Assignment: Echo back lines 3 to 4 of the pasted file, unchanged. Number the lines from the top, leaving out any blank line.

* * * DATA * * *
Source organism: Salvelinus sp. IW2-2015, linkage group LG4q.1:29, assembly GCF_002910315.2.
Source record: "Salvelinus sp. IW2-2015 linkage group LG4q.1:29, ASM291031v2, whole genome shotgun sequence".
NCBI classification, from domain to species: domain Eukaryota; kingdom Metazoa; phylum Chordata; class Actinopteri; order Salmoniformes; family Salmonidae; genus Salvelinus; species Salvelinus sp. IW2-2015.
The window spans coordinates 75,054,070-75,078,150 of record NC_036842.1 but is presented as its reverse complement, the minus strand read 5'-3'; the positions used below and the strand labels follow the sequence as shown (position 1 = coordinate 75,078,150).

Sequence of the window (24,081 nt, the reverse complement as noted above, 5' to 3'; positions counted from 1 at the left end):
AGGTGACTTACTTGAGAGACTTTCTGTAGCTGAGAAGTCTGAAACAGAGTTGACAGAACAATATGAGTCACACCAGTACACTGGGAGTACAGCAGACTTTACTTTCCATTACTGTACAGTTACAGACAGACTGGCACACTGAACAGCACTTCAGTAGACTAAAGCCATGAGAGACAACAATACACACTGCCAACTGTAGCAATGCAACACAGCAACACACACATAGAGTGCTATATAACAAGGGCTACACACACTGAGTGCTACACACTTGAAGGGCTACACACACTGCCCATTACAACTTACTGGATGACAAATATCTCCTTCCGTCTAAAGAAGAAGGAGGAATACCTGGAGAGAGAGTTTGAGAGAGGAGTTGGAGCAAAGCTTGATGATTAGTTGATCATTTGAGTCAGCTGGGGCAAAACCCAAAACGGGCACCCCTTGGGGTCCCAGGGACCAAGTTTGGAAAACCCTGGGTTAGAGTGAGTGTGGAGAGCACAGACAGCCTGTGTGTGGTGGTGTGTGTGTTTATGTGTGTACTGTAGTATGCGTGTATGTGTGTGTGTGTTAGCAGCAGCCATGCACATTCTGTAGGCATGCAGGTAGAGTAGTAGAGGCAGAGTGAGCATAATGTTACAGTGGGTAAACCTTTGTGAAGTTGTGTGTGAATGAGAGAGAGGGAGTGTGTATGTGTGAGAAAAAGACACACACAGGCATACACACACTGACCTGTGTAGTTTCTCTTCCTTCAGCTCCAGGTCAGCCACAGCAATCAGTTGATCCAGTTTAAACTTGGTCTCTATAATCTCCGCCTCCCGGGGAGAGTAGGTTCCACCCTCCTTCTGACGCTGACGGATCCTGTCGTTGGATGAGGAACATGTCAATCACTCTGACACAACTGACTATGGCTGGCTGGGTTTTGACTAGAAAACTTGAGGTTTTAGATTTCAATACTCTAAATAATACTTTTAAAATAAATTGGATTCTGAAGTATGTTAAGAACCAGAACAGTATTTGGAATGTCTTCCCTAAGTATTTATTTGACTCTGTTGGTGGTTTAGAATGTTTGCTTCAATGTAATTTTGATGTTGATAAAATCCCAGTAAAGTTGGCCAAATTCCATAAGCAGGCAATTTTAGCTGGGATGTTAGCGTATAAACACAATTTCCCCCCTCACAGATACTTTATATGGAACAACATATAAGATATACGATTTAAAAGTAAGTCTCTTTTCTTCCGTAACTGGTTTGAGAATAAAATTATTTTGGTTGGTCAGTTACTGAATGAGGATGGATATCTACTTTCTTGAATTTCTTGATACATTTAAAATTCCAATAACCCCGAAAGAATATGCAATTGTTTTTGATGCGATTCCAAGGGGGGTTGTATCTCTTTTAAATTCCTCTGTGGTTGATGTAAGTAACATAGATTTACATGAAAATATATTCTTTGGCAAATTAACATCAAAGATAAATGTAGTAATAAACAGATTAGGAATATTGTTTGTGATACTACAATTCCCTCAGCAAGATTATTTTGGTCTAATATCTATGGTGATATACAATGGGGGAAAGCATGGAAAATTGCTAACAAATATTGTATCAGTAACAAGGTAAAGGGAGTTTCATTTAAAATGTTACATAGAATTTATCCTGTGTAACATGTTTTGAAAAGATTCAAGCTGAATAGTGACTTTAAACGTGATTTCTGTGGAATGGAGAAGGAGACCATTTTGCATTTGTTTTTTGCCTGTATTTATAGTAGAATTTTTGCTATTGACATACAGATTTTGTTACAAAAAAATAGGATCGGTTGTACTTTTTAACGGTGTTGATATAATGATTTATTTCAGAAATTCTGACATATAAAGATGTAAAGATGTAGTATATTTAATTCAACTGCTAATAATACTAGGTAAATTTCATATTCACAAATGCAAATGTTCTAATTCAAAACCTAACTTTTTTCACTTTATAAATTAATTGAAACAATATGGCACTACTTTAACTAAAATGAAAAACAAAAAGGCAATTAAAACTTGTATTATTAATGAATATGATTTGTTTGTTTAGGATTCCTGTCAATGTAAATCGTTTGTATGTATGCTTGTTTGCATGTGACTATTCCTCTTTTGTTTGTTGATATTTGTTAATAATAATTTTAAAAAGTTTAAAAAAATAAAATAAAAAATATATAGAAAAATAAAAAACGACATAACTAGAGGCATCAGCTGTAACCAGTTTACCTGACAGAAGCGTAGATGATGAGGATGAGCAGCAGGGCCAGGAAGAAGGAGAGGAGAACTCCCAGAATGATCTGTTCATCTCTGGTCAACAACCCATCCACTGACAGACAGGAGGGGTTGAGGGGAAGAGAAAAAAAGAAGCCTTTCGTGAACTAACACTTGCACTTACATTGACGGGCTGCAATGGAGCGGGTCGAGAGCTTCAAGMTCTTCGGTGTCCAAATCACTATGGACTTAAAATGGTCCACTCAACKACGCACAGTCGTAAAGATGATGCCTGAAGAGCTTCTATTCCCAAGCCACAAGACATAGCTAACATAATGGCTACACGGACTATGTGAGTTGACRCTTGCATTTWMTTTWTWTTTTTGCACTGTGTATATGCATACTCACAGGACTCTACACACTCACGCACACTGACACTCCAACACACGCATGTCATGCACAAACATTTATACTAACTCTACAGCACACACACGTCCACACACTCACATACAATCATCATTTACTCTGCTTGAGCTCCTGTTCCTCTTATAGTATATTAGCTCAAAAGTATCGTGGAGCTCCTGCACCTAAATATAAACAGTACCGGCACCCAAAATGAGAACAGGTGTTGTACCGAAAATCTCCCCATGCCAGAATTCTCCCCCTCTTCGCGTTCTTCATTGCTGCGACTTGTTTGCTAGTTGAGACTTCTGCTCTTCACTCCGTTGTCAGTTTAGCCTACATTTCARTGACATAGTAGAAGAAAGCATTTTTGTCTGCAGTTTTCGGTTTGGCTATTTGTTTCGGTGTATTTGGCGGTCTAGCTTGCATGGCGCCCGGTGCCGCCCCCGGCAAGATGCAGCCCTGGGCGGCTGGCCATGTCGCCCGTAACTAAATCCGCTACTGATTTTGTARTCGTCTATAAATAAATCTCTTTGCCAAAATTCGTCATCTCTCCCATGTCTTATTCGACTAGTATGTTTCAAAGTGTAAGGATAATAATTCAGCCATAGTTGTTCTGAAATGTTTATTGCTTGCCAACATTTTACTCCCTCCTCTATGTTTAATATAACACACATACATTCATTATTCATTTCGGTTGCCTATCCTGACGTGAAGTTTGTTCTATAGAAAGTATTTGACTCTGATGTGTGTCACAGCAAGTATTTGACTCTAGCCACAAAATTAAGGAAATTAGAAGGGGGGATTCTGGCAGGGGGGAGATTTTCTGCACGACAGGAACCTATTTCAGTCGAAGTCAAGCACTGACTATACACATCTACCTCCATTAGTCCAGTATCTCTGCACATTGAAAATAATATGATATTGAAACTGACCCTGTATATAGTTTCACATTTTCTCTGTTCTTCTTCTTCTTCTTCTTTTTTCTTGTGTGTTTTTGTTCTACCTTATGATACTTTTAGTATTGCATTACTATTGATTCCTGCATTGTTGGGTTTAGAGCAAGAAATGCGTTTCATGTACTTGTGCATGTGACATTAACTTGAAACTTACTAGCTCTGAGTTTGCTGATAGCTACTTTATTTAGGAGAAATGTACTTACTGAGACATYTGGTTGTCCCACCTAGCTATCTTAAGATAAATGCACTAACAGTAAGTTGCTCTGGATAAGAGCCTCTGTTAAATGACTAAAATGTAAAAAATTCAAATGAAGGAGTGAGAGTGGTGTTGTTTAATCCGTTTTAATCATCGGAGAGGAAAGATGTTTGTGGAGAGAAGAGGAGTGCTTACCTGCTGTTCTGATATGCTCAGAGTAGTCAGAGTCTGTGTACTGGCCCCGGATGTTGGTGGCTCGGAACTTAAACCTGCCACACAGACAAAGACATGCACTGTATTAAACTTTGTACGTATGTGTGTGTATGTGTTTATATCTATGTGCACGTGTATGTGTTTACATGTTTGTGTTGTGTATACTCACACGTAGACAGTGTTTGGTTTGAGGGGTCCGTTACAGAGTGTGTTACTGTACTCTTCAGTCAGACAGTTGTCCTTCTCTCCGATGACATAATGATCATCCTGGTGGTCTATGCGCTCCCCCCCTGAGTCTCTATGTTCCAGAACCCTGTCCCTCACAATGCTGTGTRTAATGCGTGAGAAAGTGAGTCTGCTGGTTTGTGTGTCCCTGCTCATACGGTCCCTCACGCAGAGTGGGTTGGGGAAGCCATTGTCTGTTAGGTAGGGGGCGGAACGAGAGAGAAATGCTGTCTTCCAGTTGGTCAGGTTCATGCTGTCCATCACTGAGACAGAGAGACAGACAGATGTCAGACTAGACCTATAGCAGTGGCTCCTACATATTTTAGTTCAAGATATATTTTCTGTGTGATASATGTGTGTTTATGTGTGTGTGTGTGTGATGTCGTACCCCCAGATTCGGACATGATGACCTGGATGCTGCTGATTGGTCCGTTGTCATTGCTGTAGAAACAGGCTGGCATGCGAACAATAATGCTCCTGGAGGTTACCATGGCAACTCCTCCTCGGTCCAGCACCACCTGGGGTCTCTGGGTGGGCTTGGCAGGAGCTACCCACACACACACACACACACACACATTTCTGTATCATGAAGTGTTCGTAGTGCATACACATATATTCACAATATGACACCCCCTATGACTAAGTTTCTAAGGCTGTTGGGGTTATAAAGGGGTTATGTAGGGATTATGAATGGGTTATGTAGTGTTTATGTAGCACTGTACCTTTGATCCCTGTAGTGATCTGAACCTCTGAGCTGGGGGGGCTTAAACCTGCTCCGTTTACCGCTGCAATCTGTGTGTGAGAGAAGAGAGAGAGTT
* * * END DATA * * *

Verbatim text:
NCBI classification, from domain to species: domain Eukaryota; kingdom Metazoa; phylum Chordata; class Actinopteri; order Salmoniformes; family Salmonidae; genus Salvelinus; species Salvelinus sp. IW2-2015.
The window spans coordinates 75,054,070-75,078,150 of record NC_036842.1 but is presented as its reverse complement, the minus strand read 5'-3'; the positions used below and the strand labels follow the sequence as shown (position 1 = coordinate 75,078,150).